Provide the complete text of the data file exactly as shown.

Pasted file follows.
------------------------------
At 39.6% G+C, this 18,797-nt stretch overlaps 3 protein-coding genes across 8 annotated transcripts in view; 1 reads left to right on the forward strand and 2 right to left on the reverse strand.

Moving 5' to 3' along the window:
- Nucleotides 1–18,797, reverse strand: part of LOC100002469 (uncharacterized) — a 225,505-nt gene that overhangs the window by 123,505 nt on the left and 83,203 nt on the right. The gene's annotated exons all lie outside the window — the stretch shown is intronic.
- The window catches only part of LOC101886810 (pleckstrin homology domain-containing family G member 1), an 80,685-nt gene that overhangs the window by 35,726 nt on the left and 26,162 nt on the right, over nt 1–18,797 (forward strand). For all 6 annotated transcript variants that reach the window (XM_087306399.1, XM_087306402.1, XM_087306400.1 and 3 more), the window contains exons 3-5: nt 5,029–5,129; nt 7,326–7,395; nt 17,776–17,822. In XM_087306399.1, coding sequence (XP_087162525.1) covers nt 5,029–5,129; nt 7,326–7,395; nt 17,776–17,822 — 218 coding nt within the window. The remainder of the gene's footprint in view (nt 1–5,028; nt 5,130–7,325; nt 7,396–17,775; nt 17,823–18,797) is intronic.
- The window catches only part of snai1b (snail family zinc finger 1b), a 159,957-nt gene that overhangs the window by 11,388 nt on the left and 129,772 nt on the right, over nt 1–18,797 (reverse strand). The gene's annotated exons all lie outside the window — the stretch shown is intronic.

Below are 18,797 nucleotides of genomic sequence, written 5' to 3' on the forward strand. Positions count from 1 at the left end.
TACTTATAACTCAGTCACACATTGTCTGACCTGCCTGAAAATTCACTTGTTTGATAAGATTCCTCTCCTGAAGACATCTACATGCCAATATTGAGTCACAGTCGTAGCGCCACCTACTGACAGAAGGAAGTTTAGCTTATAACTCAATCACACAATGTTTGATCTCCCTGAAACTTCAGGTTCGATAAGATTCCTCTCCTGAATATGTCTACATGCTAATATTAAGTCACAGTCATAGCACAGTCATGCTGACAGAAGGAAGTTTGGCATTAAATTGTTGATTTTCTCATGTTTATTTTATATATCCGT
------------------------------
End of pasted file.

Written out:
At 39.6% G+C, this 18,797-nt stretch overlaps 3 protein-coding genes across 8 annotated transcripts in view; 1 reads left to right on the forward strand and 2 right to left on the reverse strand.

Moving 5' to 3' along the window:
- Nucleotides 1–18,797, reverse strand: part of LOC100002469 (uncharacterized) — a 225,505-nt gene that overhangs the window by 123,505 nt on the left and 83,203 nt on the right. The gene's annotated exons all lie outside the window — the stretch shown is intronic.
- The window catches only part of LOC101886810 (pleckstrin homology domain-containing family G member 1), an 80,685-nt gene that overhangs the window by 35,726 nt on the left and 26,162 nt on the right, over nt 1–18,797 (forward strand). For all 6 annotated transcript variants that reach the window (XM_087306399.1, XM_087306402.1, XM_087306400.1 and 3 more), the window contains exons 3-5: nt 5,029–5,129; nt 7,326–7,395; nt 17,776–17,822. In XM_087306399.1, coding sequence (XP_087162525.1) covers nt 5,029–5,129; nt 7,326–7,395; nt 17,776–17,822 — 218 coding nt within the window. The remainder of the gene's footprint in view (nt 1–5,028; nt 5,130–7,325; nt 7,396–17,775; nt 17,823–18,797) is intronic.
- The window catches only part of snai1b (snail family zinc finger 1b), a 159,957-nt gene that overhangs the window by 11,388 nt on the left and 129,772 nt on the right, over nt 1–18,797 (reverse strand). The gene's annotated exons all lie outside the window — the stretch shown is intronic.

Below are 18,797 nucleotides of genomic sequence, written 5' to 3' on the forward strand. Positions count from 1 at the left end.
TACTTATAACTCAGTCACACATTGTCTGACCTGCCTGAAAATTCACTTGTTTGATAAGATTCCTCTCCTGAAGACATCTACATGCCAATATTGAGTCACAGTCGTAGCGCCACCTACTGACAGAAGGAAGTTTAGCTTATAACTCAATCACACAATGTTTGATCTCCCTGAAACTTCAGGTTCGATAAGATTCCTCTCCTGAATATGTCTACATGCTAATATTAAGTCACAGTCATAGCACAGTCATGCTGACAGAAGGAAGTTTGGCATTAAATTGTTGATTTTCTCATGTTTATTTTATATATCCGT